At times this is a difficult to read polemic on uncertainty. Paragraph whilst the authors charm and obvious erudition come through it is not the easiest of books to read. I do find some parts of it difficult to follow and I would recommend not reading this when tired. However some of the stipulations suppositions and theories within our very intriguing and definitely worthwhile looking at. Selfishness ( )
  aadyer | Jun 27, 2021 |
I cannot recall another book where the author praises himself more while continually dismissing the work of others. This running comparison of the author's brilliance with the incompetence of others would be easier to swallow if he had provided references to his and others' work. (Names of the author's friends and his life experiences are not adequate references.)
The primary example upon which he based the book (the turkey story) is a beautiful example of statistics with a sample size of one! With no more data than one turkey's growth and death records a year for each of the past few years (or a few turkeys from last year), elementary statistics would be adequate to predict the turkey's Black Swan event to the day. ( )
1 vote Brown | Apr 24, 2021 |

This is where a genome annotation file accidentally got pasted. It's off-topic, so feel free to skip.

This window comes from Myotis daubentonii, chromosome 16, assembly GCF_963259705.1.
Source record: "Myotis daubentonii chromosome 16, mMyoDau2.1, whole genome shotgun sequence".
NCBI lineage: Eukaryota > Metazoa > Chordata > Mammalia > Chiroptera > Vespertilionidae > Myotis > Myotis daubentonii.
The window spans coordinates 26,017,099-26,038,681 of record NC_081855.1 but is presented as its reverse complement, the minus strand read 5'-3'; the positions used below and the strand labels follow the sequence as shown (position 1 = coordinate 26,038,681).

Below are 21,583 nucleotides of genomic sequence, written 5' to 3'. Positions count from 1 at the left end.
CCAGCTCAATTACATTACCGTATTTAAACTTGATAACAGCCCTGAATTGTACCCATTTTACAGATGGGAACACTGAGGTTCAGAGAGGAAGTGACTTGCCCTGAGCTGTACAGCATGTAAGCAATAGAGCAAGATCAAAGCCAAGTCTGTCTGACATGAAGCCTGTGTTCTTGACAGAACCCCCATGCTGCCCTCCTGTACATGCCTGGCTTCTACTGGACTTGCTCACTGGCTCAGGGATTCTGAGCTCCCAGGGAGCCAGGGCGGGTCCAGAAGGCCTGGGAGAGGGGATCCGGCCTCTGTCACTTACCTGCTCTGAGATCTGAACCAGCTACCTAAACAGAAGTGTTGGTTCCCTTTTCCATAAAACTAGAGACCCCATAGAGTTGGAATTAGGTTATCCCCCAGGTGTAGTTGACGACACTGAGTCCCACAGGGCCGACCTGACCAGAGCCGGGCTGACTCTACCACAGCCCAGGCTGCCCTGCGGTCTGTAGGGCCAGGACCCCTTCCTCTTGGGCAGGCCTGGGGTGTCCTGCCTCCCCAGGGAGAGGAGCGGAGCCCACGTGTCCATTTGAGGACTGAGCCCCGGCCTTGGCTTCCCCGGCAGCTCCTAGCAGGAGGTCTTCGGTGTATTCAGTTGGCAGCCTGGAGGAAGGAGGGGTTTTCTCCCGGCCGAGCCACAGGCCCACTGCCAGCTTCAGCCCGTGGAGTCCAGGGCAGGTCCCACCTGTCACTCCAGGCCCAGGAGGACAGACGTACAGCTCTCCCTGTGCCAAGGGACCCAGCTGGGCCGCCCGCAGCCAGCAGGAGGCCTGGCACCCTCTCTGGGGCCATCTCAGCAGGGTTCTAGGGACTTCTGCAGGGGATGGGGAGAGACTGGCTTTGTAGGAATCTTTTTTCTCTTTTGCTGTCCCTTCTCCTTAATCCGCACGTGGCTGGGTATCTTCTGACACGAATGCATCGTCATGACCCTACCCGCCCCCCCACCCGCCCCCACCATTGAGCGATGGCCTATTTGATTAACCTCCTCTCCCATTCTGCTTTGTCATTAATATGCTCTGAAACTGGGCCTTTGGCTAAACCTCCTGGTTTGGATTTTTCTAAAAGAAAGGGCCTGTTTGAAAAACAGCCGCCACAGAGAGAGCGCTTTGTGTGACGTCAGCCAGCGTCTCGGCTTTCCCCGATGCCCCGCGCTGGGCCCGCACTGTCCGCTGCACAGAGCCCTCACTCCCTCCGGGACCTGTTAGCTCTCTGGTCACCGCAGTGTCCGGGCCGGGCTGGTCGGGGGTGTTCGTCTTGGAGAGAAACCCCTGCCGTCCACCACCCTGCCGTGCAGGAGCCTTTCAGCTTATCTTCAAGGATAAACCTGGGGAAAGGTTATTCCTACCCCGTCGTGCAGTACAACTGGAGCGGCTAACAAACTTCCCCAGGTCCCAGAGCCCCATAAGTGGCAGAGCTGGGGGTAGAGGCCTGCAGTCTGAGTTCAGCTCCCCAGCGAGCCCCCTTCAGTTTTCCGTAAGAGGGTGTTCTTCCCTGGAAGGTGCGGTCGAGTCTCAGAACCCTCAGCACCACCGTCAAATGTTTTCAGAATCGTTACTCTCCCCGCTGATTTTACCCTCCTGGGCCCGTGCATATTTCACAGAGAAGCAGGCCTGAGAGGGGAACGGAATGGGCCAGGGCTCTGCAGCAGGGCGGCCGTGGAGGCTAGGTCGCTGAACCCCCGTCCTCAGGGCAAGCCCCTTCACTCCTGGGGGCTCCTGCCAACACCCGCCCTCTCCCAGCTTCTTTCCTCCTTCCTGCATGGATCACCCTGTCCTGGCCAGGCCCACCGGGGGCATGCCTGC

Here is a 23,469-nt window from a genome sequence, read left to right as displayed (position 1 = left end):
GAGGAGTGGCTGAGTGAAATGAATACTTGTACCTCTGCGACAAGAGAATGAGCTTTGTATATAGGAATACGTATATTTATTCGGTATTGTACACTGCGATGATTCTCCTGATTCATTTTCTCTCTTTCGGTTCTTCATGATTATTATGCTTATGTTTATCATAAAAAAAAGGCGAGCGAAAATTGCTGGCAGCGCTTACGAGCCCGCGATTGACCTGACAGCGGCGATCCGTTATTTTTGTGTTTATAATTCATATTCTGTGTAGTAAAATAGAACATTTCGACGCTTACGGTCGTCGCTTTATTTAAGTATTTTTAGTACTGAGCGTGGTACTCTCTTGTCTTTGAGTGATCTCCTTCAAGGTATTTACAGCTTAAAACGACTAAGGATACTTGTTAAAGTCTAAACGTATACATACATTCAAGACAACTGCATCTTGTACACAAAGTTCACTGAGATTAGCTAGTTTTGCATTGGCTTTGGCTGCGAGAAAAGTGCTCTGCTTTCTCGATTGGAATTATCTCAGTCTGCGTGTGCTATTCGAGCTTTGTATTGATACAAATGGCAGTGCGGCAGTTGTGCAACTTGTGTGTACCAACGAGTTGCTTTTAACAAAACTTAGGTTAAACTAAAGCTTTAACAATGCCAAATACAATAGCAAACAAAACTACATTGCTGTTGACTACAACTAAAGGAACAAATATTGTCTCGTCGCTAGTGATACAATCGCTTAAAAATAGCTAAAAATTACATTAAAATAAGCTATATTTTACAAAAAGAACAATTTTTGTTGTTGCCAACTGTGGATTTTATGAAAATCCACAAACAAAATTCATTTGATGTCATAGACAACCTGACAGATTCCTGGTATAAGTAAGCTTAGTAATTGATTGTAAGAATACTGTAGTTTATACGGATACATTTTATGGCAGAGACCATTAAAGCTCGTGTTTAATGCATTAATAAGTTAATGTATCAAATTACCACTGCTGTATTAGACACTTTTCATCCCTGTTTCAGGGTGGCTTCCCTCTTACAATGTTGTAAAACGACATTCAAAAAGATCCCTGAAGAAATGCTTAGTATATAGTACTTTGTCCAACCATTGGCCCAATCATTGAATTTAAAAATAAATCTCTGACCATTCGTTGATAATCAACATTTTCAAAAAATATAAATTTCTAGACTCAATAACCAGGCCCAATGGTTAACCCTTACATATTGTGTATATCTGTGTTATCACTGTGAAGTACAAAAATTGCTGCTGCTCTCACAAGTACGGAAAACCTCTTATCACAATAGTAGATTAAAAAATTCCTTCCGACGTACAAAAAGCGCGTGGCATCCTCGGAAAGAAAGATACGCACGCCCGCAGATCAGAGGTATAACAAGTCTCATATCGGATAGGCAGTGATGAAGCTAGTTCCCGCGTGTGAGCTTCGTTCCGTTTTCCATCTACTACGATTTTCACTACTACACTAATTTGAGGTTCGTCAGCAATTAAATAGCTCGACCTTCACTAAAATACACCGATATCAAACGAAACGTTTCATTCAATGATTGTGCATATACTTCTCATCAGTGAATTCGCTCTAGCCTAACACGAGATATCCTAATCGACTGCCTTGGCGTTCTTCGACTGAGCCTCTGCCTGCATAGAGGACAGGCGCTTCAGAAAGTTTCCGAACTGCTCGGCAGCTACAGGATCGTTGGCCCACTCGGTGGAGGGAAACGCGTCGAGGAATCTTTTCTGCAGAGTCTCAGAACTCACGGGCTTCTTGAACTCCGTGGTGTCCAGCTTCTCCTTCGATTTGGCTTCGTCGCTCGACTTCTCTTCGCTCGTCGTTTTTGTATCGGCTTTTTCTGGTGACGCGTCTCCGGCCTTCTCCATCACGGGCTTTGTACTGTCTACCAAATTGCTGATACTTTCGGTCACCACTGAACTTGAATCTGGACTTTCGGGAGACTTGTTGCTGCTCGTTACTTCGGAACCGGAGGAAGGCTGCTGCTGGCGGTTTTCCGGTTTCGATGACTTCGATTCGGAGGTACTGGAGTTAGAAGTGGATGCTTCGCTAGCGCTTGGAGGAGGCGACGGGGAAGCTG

I got stuck on page 128 when reading this back in 2013.
I am not an expert in probability.
My impression was that the author used a great number of anecdotes to get his point across -- somewhat contradictory. So I had mixed feelings about his claim and am happy to defer to other people's opinion. ( )
  BesterikEz0815 | Mar 29, 2021 |
Showing 1-5 of 155 (next | show all)
Since the book was written prior to the current situation, many of the insights will seem prophetic. For instance, “regulators in the banking business are prone to a severe expert problem and they tend to condone reckless but (hidden) risk taking.” Some might think that the book specifically predicted the current market and economic crisis—wrong. The book is about the expectation that it could occur.